The Hero’s Journey of Recovery

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Images of brave, noble men and women come to mind when thinking about the word “hero."  Perhaps you think of a military war hero, a first responder, or a police officer.  In a mythological sense, Harry Potter, Frodo Baggins, Luke Skywalker, and Mulan are all ordinary people destined for greatness.  You might not think of yourself as a hero, especially since addiction is stigmatized.  So, what constitutes a hero?  The two primary definitions that fit the context of this blog are:

  1. A person noted for courageous acts or nobility of character.
  2. A person, who in the opinion of others, has extraordinary achievements, abilities, or personal qualities and is regarded as a role model or ideal.

Joseph Campbell

Joseph Campbell was born in 1904.  He became fascinated with Native American culture as a young boy having seen Buffalo Bill’s Wild West show.  That began his personal journey towards studying myth.  His seminal work, The Hero with a Thousand Faces, looks at myth and the hero's mission, including the departure, transformation, and return.  Campbell was a comparative mythology professor who found a universal pattern common to a heroic tale in every culture.  Alcoholics Anonymous and Narcotics Anonymous guide a person through 12-Steps of recovery.  You guessed it!  Campbell’s stages of the hero’s journey are also 12.  Coincidence?  Maybe.  Campbell’s heroic journey ended in 1987, after a brief struggle with cancer 

The 12 Stages of the Hero’s Journey

  1. The Ordinary World. This is where we meet the hero and identify with him or her.  Recall Luke Skywalker helping his uncle, Frodo, preparing for a party talking with Gandalf, Harry Potter is at his aunt and uncle's home. He seems out of place, and Mulan is studying to impress the matchmaker.  You are known to your circle and likely view yourself as ordinary.  This is the very beginning of the story.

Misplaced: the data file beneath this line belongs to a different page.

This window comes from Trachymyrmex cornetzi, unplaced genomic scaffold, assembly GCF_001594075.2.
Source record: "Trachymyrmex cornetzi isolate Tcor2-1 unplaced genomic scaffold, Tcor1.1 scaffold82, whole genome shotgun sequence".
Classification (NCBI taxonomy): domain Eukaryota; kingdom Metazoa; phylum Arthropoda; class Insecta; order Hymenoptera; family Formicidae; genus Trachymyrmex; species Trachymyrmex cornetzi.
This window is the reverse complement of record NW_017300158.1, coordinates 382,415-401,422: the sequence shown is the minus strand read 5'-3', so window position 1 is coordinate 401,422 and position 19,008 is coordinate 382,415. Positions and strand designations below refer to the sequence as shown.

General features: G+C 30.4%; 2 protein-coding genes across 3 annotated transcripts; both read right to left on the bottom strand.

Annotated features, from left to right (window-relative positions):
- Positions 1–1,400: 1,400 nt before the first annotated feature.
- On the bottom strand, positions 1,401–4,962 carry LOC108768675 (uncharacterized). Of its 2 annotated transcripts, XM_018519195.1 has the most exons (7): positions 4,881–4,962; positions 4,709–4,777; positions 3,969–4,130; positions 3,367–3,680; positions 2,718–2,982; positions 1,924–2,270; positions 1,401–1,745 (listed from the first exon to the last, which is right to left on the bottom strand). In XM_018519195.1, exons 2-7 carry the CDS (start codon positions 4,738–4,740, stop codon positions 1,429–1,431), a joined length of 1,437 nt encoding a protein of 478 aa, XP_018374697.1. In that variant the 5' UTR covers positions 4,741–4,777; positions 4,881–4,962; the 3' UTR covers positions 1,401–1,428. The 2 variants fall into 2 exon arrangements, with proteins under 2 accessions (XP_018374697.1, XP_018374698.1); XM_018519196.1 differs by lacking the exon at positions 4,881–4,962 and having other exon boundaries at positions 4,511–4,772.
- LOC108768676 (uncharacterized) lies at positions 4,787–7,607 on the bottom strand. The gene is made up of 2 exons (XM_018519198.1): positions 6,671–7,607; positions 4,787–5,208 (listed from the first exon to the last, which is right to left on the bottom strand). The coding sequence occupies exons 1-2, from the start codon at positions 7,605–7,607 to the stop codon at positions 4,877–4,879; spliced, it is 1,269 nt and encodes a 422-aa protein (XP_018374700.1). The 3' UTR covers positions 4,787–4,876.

2. The Call to Adventure. A challenge or quest is proposed.  Likely there is an event, conflict, or problem that prompts the adventure.  Maybe drug and alcohol use has placed relationships on rocky ground.  Or, your boss smelled alcohol on you as you walked by at work.  Perhaps legal consequences are pending.
  3. Refusal of the Call. The hero initially rejects this call because of fear, hesitation, insecurity, or another reason.  Perhaps family or friends have suggested that you go to treatment, and you aren't quite ready.  You might be afraid of what to expect in therapy.  Whatever the reason, the call to adventure is rejected initially.
  4. Meeting the Mentor. The mentor helps the hero gain confidence, gives insight, or advice to overcome the fears.  You might encounter a friend or family member that has had experiences with drugs and alcohol abuse.  This person can give advice, guidance, and insight to help you gain confidence.
  5. Crossing the Threshold. This signifies that the hero has committed to the journey.  Frodo packed food to take and set out past the Shire.  Luke Skywalker leaves Tatooine.  Harry Potter gets on the train at platform 9¾.  Mulan sets out to the military camp.  This is where our hero – You – say yes to treatment and head out to begin the adventure of reclaiming your life.